The Birks Diamond Tribute to the Year’s Women in Film was spectacular. To celebrate, we’re featuring interviews with this year’s powerhouse honourees. 

Kawennáhere Devery Jacobs’ debut leading role as Aila in the award-winning feature film, Rhymes for Young Ghouls (2013), resulted in a nomination at the 2014 Canadian Screen Awards. She also won Best Performance in a Canadian Film at the 2016 Whistler Film Fest for her work in the feature film The Sun at Midnight (2016) and has completed production on her third leading role in The Road Behind (2018).

SDTC: What does it mean for you personally to be receiving this honour?

KDJ: It means so much. I’ve been acting professionally since I was thirteen and at one point pursued something else because I never thought it would be possible to make this crazy life a career. To be honoured alongside these trailblazing women makes me incredibly grateful and relieves some of my imposter syndrome.

You bring Indigenous issues to the fore in both your personal activism and the projects/roles you take on. Who/what inspired you to use your voice in this way?

Having grown up in Kahnawake, QC, I couldn’t help but be political. Being Kanien’kehá:ka is a huge part of who I am and shapes my point of view. It only makes sense that it would affect my perspective as an actor and filmmaker.

What should we be paying more attention to?

This up-and-coming generation. For the first time in history, many women and minorities haven’t been outrightly oppressed, and the leaps and bounds they have taken in the arts has been incredible. So many unheard voices are finally sharing their stories and it’s groundbreaking.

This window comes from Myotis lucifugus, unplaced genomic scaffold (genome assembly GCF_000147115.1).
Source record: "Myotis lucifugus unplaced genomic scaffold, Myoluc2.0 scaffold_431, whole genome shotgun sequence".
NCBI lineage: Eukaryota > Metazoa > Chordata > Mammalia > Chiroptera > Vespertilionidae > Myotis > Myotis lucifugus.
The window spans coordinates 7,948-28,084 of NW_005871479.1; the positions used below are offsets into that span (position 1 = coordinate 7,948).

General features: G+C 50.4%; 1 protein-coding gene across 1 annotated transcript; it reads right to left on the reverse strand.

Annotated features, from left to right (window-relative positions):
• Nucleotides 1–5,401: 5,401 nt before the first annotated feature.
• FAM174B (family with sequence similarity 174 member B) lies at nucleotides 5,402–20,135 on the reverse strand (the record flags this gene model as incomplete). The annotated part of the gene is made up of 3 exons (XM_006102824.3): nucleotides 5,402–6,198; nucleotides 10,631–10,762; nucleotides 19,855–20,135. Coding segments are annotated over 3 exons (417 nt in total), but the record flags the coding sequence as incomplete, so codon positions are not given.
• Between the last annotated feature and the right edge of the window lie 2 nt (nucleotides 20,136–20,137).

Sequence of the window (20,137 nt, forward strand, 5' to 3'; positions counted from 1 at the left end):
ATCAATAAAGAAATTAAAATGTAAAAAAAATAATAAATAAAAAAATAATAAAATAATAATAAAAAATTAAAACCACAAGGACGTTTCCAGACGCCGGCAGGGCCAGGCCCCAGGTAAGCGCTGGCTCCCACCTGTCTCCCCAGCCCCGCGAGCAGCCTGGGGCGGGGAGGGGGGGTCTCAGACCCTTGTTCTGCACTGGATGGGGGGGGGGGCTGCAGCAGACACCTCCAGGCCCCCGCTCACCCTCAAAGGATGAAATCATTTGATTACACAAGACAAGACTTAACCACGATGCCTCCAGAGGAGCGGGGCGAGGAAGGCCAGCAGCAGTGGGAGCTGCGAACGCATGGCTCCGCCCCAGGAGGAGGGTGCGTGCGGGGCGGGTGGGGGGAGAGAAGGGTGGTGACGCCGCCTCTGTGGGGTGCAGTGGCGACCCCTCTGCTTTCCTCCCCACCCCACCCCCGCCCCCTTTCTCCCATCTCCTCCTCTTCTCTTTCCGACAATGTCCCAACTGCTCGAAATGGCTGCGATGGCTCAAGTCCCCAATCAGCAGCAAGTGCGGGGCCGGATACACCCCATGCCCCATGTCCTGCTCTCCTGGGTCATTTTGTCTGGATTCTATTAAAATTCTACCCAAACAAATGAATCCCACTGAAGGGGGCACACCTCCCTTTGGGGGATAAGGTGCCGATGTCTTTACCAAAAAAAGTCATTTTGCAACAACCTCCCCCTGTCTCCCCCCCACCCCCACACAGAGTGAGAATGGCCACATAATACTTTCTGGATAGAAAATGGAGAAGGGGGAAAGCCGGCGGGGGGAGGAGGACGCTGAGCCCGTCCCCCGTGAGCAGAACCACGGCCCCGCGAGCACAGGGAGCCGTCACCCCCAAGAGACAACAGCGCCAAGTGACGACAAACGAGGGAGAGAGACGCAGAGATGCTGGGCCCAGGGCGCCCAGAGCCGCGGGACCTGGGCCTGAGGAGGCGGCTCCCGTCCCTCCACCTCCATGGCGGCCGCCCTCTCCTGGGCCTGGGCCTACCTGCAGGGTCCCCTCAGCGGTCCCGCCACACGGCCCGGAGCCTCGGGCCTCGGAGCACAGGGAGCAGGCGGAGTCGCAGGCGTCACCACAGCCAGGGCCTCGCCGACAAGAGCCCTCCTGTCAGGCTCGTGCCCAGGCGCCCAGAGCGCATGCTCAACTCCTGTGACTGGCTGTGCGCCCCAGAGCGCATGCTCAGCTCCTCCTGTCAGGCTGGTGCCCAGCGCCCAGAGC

What did you learn from the experience of directing Stolen? Which do you prefer – performing or behind the camera, and why?

While filming Stolen, I experienced a newfound power within myself that I didn’t even know I had. As an actor, you have the least amount of control than any other creatives. But as a writer/director, you call the shots. So needless to say, I caught the bug. I ended up receiving the BravoFACT grant for my upcoming short film, Rae (that has just picture-locked), which I wrote, directed, produced and acted in. I love film and all the roles that go into it; I don’t think I can choose between being in front or behind the camera.

What are you most looking forward to seeing at TIFF this year?

I’m dying to see Lady Bird as well as Kathleen Hepburn’s Never Steady, Never Still, which my friend Mary Galloway stars in!

Advice to other young women starting out in film? What do you wish you had known?

It takes a ton of resilience to endure the constant rejection of this industry, so if you’re gonna do it, you need to really love it. Also, make sure to keep your integrity in the projects you work in. Most importantly, you need to face yourself at the end of the day, so create work that you can stand behind.